A few ways to do this are by using self-talk and parallel talk.
Self-talk is when you talk out loud about what you’re doing.
For example, if your child is watching you get ready in the morning, you can narrate your actions like this: I’m putting my socks on. Now, I need to put on my shoes. All done, ready to go!”
Parallel talk is when you describe what your child is doing.
When your child is building with blocks, you can sit with them and narrate their actions. You’re playing with the blocks. You’re building a tower. Wow, that’s a tall tower. Uh-oh, it fell down. Boom!
Parallel talk and self-talk can be done while playing, talking a walk, at mealtimes, bedtime, and any other time of day.
2. Give Them The Words When They Communicate Non-Verbally
if your child doesn’t use many words yet, pay close attention to the other ways they try to communicate with you.
Late talking children will use gestures, pointing, and other nonverbal forms of communication when they want something.
Take advantage of these moments and say aloud what your child needs. Give them the words for what they are trying to say.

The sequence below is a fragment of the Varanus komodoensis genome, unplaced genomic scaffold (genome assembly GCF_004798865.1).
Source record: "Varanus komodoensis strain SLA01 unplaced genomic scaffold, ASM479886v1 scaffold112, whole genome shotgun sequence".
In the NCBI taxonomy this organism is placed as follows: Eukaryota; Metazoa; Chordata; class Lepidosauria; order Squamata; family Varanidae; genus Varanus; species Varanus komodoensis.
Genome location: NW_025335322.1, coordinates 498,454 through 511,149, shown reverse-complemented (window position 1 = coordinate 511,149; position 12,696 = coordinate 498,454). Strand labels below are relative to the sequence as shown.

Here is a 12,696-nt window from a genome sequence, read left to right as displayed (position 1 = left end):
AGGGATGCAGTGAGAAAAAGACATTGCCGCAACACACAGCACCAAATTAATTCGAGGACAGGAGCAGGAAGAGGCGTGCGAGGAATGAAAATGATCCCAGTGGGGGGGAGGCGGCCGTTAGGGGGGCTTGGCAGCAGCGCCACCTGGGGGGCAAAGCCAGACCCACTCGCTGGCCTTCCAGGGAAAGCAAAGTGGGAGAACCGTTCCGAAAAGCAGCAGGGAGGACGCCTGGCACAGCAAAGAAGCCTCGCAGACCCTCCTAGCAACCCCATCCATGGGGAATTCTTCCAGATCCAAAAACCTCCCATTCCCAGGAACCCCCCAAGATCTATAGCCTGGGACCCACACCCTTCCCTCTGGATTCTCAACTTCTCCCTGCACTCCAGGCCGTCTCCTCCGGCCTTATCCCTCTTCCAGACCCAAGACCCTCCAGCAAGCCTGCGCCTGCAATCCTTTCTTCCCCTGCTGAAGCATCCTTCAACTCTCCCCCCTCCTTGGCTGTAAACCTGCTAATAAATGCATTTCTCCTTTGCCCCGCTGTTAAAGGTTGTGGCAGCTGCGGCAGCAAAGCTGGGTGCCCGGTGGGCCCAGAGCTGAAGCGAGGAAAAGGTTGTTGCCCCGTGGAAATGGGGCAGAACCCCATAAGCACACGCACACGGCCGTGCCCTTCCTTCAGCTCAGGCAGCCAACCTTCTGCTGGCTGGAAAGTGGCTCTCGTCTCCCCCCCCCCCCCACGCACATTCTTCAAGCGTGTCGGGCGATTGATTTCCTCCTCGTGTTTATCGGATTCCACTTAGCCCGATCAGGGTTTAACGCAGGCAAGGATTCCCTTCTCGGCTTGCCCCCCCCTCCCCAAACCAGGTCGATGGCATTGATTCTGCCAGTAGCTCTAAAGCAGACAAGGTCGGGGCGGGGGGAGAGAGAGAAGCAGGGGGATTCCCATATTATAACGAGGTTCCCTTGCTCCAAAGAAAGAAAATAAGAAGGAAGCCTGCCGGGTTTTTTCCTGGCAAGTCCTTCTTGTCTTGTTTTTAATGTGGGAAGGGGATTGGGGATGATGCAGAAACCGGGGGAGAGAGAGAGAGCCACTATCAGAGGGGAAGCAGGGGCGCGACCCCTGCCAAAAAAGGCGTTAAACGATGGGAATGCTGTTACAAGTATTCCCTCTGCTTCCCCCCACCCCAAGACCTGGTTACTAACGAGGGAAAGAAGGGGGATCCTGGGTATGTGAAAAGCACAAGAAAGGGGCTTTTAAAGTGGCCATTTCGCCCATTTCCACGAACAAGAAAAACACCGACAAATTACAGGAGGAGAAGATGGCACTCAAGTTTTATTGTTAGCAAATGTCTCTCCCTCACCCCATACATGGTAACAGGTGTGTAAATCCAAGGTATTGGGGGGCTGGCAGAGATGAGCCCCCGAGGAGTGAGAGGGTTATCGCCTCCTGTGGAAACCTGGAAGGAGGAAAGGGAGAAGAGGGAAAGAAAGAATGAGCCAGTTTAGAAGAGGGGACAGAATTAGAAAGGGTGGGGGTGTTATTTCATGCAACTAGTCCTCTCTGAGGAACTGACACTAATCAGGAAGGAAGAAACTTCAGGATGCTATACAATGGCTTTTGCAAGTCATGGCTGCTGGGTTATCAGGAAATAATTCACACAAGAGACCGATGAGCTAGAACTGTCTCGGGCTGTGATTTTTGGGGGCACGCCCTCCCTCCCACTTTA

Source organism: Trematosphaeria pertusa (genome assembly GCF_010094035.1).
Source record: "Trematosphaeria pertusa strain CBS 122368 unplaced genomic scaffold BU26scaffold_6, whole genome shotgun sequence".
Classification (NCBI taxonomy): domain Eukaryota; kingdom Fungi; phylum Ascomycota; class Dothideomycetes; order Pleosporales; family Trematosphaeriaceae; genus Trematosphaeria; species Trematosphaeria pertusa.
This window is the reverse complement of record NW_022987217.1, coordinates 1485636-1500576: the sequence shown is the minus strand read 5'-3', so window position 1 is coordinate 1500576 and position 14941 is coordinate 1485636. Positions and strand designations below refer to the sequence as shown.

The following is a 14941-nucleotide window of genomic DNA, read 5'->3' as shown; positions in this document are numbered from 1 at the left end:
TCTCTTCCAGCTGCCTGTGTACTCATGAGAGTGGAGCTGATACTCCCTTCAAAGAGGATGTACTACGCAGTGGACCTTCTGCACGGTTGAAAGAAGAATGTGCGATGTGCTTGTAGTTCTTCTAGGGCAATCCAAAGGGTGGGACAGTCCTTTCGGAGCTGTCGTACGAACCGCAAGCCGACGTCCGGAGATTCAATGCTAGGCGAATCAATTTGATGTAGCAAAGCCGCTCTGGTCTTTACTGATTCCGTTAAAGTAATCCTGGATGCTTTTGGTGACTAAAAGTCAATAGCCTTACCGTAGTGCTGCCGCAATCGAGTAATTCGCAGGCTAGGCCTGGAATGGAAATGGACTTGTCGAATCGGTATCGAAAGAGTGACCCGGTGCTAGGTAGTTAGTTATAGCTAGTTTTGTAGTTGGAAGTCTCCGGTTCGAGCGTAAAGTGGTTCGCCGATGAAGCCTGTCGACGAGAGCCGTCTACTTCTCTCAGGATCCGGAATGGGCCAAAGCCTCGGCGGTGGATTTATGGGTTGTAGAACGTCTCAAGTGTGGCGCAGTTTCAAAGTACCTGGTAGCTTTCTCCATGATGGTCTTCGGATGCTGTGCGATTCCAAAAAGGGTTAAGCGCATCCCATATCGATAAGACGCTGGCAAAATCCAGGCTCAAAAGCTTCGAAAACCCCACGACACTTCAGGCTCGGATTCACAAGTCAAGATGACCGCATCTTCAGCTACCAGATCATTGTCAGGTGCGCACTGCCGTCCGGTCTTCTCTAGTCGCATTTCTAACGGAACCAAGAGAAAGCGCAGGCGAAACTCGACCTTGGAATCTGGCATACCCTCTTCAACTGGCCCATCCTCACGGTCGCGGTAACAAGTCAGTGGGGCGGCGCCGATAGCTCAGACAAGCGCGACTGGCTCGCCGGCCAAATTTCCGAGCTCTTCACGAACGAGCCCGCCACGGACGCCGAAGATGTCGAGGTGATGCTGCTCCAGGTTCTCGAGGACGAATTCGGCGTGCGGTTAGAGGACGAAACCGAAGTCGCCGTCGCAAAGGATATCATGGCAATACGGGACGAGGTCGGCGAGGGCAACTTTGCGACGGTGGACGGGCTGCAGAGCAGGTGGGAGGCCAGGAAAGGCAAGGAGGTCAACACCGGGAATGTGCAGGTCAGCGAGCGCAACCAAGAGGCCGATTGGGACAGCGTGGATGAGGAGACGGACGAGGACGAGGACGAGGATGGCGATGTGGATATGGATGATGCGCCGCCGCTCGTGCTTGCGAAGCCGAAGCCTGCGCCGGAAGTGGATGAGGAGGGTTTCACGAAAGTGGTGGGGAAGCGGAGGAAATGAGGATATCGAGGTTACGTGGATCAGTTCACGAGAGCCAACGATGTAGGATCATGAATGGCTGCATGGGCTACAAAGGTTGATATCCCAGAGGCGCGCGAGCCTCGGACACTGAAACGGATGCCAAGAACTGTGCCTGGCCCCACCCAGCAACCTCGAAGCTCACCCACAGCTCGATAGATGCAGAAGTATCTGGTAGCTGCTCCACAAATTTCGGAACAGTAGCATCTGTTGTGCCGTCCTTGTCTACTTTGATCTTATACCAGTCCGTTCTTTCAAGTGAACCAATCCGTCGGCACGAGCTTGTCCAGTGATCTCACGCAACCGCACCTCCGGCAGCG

If your child wants a snack and is tugging on your arm and pointing to a bowl of strawberries on the counter, say something like: “You’re hungry. You want some strawberries. You can tell me: snack please.”
Acknowledge the attempt to communicate and then help them understand they can use words to communicate their needs more effectively by modeling what they can say.
3. Give them the opportunity and Reason to talk
Don’t forget to give your child opportunities to respond to you and reasons to communicate with you.
Use communication temptations to increase motivation.
To do this, you can manipulate a typical daily activity so that your late talker has to communicate with you in order to get something they want.
An easy time to do this is meal and snack time. If there is a food your child loves to eat, place it where they can see it but don’t give it to them right away. Or, put just a little bit on their plate to encourage them to ask for more once they have finished eating.
If your child is not yet talking, they may try to communicate with you by making eye contact or pointing and gesturing. If this happens, give them the words to say – “More!” You want more grapes.”
Some children may approximate a word (for example, say “mo” to mean “more”). When this happens, you can repeat and expand on what they’ve said. “More! More grapes. Here you go!”.
One of my favorite ways to use communication temptations with late talkers is while playing with bubbles.